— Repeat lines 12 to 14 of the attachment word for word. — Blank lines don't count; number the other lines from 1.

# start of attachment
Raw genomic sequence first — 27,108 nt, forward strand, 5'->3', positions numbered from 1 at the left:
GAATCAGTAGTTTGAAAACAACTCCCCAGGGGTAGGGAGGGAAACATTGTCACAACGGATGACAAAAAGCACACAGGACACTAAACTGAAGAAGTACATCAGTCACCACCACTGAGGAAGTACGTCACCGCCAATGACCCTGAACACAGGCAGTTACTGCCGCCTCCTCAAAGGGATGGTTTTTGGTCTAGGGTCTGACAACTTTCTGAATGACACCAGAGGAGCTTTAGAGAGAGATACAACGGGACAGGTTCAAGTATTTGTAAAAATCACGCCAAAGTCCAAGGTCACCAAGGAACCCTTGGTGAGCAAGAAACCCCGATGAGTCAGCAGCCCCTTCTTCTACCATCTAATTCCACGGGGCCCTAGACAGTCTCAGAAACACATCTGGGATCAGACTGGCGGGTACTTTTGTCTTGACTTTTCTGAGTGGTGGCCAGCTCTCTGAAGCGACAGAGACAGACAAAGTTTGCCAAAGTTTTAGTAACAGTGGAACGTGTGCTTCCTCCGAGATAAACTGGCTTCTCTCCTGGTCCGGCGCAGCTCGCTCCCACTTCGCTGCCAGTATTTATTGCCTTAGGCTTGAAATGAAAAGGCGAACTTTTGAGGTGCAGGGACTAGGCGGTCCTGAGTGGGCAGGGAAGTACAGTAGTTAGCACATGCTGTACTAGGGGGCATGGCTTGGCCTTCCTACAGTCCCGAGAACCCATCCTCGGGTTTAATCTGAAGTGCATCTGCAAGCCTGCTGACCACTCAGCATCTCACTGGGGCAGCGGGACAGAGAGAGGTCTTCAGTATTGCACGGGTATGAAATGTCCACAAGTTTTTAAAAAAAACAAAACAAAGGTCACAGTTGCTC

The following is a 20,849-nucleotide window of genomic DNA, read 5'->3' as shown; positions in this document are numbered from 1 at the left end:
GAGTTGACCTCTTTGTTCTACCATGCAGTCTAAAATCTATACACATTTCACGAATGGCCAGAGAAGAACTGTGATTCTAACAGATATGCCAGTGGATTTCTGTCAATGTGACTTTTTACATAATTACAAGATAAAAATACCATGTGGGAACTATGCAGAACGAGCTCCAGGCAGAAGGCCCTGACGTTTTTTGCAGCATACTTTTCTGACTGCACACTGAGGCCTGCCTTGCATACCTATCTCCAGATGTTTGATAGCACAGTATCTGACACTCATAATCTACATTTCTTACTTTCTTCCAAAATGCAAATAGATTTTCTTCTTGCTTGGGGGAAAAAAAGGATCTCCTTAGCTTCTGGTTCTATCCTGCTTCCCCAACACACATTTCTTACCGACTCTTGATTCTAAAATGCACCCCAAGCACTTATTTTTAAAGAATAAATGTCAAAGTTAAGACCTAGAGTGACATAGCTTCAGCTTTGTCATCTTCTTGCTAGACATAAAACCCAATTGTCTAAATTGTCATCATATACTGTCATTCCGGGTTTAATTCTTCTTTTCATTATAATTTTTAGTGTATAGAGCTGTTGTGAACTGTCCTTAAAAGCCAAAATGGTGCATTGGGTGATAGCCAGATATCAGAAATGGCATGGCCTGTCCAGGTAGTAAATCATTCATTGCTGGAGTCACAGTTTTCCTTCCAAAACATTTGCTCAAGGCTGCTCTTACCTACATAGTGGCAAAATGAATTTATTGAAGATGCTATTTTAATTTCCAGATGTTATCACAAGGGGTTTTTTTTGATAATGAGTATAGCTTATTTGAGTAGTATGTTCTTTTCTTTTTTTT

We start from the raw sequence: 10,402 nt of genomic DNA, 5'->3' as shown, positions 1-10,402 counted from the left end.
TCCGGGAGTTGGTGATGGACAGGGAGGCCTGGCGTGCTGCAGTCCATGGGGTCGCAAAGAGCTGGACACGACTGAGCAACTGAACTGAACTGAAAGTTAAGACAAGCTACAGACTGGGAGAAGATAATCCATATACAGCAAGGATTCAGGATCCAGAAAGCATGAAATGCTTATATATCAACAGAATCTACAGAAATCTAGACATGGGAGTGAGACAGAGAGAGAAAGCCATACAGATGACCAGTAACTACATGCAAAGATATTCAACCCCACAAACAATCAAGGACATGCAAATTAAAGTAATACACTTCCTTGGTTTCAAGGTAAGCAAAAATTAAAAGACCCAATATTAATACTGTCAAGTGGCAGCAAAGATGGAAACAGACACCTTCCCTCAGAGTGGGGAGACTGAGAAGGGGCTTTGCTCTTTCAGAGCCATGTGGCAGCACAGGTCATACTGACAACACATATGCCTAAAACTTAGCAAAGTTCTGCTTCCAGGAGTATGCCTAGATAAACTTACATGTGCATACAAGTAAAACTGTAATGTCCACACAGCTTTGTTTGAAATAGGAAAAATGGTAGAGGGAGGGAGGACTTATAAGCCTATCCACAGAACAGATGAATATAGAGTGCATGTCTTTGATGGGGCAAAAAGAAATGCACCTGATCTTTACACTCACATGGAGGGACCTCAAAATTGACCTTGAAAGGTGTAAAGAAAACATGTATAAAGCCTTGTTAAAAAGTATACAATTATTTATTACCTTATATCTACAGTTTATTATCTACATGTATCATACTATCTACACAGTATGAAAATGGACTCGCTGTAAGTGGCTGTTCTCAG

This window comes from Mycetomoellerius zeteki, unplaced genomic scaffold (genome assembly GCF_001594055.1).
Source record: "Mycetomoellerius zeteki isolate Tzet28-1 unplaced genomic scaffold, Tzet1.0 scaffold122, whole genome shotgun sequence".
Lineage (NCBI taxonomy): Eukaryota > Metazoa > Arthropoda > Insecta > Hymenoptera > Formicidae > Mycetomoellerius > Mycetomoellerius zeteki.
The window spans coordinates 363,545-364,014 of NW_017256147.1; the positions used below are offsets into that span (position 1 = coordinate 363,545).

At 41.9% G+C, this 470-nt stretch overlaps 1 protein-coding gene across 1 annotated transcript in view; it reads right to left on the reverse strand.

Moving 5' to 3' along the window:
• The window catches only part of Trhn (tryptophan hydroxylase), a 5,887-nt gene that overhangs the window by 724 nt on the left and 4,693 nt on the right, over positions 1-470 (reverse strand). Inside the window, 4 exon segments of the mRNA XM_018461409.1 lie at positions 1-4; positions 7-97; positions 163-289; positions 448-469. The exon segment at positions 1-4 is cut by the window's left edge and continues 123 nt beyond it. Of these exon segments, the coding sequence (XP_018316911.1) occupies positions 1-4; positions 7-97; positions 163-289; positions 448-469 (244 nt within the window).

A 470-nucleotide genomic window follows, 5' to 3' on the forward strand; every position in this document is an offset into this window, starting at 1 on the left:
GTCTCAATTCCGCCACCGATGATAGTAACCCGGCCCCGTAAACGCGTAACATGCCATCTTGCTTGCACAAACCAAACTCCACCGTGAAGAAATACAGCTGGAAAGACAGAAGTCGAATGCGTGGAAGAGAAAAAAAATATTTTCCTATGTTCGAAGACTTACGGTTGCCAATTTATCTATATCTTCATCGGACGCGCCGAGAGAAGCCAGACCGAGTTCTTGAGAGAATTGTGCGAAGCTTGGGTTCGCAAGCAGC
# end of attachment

Moving 5' to 3' along the window:
• The window catches only part of Trhn (tryptophan hydroxylase), a 5,887-nt gene that overhangs the window by 724 nt on the left and 4,693 nt on the right, over positions 1-470 (reverse strand). Inside the window, 4 exon segments of the mRNA XM_018461409.1 lie at positions 1-4; positions 7-97; positions 163-289; positions 448-469. The exon segment at positions 1-4 is cut by the window's left edge and continues 123 nt beyond it. Of these exon segments, the coding sequence (XP_018316911.1) occupies positions 1-4; positions 7-97; positions 163-289; positions 448-469 (244 nt within the window).

A 470-nucleotide genomic window follows, 5' to 3' on the forward strand; every position in this document is an offset into this window, starting at 1 on the left: